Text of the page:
By the end of Chapter 7, Gatsby is standing guard outside of Daisy's house on a needless vigil.
He is completely unable to realize that his dream is not a reality and so stands watching for a sign from Daisy.
Everything he does, every purchase he makes, every party he throws, is all part of his grand scheme to bring Daisy back into his life for good.
In one sense, this is a lovely romantic gesture, but in another sense, it perpetuates a childish illusion.
He sees what he is doing as noble, honorable, and purposeful.
The reader, however, sees the futility of his task as he becomes a parody of his former self. He can't wait to distance himself from his past in terms of his family, but yet he lives his adult life trying to recapture the past he had with Daisy.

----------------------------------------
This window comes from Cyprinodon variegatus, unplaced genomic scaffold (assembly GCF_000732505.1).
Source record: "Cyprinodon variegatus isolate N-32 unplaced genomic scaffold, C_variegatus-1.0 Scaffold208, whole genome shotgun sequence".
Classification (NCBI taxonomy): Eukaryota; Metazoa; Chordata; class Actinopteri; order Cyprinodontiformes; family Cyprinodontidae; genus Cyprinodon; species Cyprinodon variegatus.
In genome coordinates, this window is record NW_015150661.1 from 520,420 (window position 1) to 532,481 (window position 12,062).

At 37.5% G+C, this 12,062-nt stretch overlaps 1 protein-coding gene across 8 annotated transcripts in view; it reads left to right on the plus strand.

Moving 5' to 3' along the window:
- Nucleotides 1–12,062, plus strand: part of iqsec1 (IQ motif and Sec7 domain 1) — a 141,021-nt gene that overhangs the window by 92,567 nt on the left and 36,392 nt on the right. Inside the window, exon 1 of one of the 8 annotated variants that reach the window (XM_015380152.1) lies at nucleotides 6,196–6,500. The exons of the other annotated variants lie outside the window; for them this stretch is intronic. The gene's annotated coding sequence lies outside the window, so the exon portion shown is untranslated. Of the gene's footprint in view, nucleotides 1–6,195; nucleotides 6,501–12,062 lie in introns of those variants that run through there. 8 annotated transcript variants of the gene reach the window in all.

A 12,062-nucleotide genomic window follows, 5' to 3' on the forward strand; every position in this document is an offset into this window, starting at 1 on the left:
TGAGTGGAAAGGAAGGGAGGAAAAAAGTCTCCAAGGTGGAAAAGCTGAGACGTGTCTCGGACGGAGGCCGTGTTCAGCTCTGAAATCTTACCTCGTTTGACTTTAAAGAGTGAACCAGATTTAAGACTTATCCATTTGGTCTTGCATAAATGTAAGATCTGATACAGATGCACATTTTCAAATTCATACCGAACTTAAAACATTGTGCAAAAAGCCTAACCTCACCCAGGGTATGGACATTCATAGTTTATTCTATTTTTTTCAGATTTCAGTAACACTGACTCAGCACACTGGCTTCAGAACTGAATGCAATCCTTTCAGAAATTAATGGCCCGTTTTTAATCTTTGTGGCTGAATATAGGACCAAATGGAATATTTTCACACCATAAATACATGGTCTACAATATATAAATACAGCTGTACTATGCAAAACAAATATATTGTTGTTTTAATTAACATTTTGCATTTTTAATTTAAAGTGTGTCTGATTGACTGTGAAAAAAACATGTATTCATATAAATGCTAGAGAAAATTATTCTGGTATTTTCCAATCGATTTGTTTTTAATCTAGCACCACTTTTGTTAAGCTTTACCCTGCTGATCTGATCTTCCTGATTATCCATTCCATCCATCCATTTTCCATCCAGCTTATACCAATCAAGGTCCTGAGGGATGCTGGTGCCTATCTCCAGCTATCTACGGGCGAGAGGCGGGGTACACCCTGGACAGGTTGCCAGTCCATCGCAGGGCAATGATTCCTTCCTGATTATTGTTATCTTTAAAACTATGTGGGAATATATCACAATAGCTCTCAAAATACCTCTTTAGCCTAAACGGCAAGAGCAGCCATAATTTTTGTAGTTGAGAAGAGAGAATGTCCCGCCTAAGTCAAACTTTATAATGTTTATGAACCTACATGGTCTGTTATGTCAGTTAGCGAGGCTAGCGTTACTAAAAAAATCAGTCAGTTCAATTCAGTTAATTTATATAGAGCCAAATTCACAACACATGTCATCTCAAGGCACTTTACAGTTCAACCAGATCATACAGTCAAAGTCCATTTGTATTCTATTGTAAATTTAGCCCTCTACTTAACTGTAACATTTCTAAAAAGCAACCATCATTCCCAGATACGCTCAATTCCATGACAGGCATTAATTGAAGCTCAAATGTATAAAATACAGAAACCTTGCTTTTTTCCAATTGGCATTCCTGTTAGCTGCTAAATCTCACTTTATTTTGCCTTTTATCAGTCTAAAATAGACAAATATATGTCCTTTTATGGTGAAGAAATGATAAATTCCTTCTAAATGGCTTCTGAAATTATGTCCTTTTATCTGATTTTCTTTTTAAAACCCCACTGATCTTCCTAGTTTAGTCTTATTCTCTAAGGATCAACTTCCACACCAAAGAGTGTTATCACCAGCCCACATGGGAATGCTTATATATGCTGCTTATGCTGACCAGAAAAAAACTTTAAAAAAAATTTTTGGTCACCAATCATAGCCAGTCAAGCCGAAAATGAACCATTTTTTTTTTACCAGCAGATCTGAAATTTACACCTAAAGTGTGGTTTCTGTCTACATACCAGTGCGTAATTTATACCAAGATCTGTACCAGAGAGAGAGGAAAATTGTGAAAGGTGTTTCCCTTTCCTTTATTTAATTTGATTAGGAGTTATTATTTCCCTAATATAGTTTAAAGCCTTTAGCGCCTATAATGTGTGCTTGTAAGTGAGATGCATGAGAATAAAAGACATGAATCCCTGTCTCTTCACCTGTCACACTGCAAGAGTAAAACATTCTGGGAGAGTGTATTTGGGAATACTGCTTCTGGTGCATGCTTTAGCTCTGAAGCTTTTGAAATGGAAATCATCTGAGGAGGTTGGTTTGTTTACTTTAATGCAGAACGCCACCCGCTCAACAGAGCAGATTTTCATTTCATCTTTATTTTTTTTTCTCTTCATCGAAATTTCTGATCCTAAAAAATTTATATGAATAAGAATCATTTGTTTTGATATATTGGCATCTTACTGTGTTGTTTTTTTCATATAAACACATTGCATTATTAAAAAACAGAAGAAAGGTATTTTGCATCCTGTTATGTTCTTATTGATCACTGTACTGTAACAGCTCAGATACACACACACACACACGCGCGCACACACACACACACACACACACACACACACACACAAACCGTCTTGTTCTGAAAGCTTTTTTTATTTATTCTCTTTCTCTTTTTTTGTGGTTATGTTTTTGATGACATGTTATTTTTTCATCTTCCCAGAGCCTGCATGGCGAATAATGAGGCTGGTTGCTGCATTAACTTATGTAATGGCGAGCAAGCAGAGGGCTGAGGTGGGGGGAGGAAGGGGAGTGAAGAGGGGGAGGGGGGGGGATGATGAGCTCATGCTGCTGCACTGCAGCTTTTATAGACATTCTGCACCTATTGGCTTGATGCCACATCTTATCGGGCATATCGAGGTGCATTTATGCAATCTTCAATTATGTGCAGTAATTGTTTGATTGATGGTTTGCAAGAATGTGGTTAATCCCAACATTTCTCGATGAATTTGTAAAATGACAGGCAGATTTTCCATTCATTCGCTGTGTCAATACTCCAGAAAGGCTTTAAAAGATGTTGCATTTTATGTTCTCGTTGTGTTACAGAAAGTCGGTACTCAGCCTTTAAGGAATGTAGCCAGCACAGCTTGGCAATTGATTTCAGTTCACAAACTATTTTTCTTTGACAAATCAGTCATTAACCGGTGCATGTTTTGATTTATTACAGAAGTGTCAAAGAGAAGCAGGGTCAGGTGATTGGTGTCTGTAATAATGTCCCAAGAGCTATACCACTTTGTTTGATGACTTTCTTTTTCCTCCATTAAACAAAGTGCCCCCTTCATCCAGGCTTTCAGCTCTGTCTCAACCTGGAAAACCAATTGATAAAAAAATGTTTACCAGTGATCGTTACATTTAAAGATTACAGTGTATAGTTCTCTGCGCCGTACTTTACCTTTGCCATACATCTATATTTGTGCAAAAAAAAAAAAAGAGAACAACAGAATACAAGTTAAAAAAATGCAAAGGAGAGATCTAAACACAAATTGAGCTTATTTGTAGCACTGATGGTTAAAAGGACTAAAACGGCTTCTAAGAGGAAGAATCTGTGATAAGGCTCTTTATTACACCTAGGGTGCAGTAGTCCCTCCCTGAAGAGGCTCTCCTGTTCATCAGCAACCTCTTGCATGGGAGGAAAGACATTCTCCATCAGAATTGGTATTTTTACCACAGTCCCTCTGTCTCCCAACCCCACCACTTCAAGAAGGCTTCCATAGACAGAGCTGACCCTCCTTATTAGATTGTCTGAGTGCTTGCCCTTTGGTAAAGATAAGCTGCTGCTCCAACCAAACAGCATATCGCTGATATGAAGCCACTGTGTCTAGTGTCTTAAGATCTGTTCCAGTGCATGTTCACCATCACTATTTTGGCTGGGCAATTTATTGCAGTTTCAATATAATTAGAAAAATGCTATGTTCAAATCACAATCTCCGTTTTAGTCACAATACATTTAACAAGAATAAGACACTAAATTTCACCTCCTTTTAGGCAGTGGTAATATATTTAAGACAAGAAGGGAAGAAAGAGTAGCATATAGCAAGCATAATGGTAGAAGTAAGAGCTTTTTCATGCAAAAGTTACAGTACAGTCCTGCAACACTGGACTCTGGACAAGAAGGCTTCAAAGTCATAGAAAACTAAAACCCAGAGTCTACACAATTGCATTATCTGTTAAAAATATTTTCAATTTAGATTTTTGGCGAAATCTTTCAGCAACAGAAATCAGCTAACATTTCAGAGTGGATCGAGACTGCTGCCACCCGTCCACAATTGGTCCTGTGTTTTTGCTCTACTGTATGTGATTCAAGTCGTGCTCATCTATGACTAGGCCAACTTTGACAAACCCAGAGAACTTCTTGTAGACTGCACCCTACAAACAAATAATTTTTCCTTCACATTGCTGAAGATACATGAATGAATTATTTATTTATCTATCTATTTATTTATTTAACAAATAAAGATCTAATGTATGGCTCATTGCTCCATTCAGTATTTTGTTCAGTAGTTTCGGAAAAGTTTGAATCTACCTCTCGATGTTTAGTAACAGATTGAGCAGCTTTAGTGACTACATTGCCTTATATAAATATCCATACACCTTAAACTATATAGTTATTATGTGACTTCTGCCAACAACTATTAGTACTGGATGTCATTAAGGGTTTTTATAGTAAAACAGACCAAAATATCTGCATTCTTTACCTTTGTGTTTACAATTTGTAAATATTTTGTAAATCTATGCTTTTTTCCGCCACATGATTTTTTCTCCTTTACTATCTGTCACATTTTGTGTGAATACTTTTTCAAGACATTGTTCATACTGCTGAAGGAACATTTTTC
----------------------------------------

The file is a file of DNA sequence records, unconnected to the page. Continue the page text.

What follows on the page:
As the story unfolds, however, the reader learns more and more what precipitates the mystery: that everything he has done in his adult life has been with the sole purpose of fulfilling the most unrealistic of dreams — to recapture the past.
Gatsby is in many ways, as the title suggests, , but when looking at him critically, some of the things he stands for may not be so admirable.
As such, life became much different (although he was missing one key ingredient: money).
He was no longer tied to his early years, but could imagine whatever past for himself he desired.